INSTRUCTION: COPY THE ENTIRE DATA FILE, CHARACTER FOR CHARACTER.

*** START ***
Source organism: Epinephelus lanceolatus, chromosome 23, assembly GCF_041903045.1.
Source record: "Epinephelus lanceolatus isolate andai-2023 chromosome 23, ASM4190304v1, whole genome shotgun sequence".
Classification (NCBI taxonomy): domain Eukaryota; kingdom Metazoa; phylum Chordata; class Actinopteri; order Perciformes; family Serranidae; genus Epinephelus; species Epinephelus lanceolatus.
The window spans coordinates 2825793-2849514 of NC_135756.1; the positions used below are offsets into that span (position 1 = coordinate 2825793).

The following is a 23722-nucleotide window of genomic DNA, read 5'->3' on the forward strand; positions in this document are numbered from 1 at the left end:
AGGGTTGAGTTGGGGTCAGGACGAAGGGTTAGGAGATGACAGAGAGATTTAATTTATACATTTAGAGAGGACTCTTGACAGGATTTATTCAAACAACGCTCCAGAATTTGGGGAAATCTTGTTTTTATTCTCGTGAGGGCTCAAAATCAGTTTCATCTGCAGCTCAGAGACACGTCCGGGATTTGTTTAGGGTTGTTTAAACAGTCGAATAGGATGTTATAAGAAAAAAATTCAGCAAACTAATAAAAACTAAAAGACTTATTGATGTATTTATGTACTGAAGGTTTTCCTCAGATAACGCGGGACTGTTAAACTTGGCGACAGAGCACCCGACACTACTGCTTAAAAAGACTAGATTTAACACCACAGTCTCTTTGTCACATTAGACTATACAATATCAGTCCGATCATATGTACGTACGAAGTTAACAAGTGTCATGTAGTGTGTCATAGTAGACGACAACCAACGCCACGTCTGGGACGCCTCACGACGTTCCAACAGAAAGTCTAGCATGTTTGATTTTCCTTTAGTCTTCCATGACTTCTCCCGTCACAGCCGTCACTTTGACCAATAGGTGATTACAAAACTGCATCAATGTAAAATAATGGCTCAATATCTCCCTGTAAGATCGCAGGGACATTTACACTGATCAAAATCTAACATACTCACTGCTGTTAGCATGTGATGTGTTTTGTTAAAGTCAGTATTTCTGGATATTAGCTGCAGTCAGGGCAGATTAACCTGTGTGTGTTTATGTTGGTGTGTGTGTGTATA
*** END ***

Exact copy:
Source organism: Epinephelus lanceolatus, chromosome 23, assembly GCF_041903045.1.
Source record: "Epinephelus lanceolatus isolate andai-2023 chromosome 23, ASM4190304v1, whole genome shotgun sequence".
Classification (NCBI taxonomy): domain Eukaryota; kingdom Metazoa; phylum Chordata; class Actinopteri; order Perciformes; family Serranidae; genus Epinephelus; species Epinephelus lanceolatus.
The window spans coordinates 2825793-2849514 of NC_135756.1; the positions used below are offsets into that span (position 1 = coordinate 2825793).

The following is a 23722-nucleotide window of genomic DNA, read 5'->3' on the forward strand; positions in this document are numbered from 1 at the left end:
AGGGTTGAGTTGGGGTCAGGACGAAGGGTTAGGAGATGACAGAGAGATTTAATTTATACATTTAGAGAGGACTCTTGACAGGATTTATTCAAACAACGCTCCAGAATTTGGGGAAATCTTGTTTTTATTCTCGTGAGGGCTCAAAATCAGTTTCATCTGCAGCTCAGAGACACGTCCGGGATTTGTTTAGGGTTGTTTAAACAGTCGAATAGGATGTTATAAGAAAAAAATTCAGCAAACTAATAAAAACTAAAAGACTTATTGATGTATTTATGTACTGAAGGTTTTCCTCAGATAACGCGGGACTGTTAAACTTGGCGACAGAGCACCCGACACTACTGCTTAAAAAGACTAGATTTAACACCACAGTCTCTTTGTCACATTAGACTATACAATATCAGTCCGATCATATGTACGTACGAAGTTAACAAGTGTCATGTAGTGTGTCATAGTAGACGACAACCAACGCCACGTCTGGGACGCCTCACGACGTTCCAACAGAAAGTCTAGCATGTTTGATTTTCCTTTAGTCTTCCATGACTTCTCCCGTCACAGCCGTCACTTTGACCAATAGGTGATTACAAAACTGCATCAATGTAAAATAATGGCTCAATATCTCCCTGTAAGATCGCAGGGACATTTACACTGATCAAAATCTAACATACTCACTGCTGTTAGCATGTGATGTGTTTTGTTAAAGTCAGTATTTCTGGATATTAGCTGCAGTCAGGGCAGATTAACCTGTGTGTGTTTATGTTGGTGTGTGTGTGTATA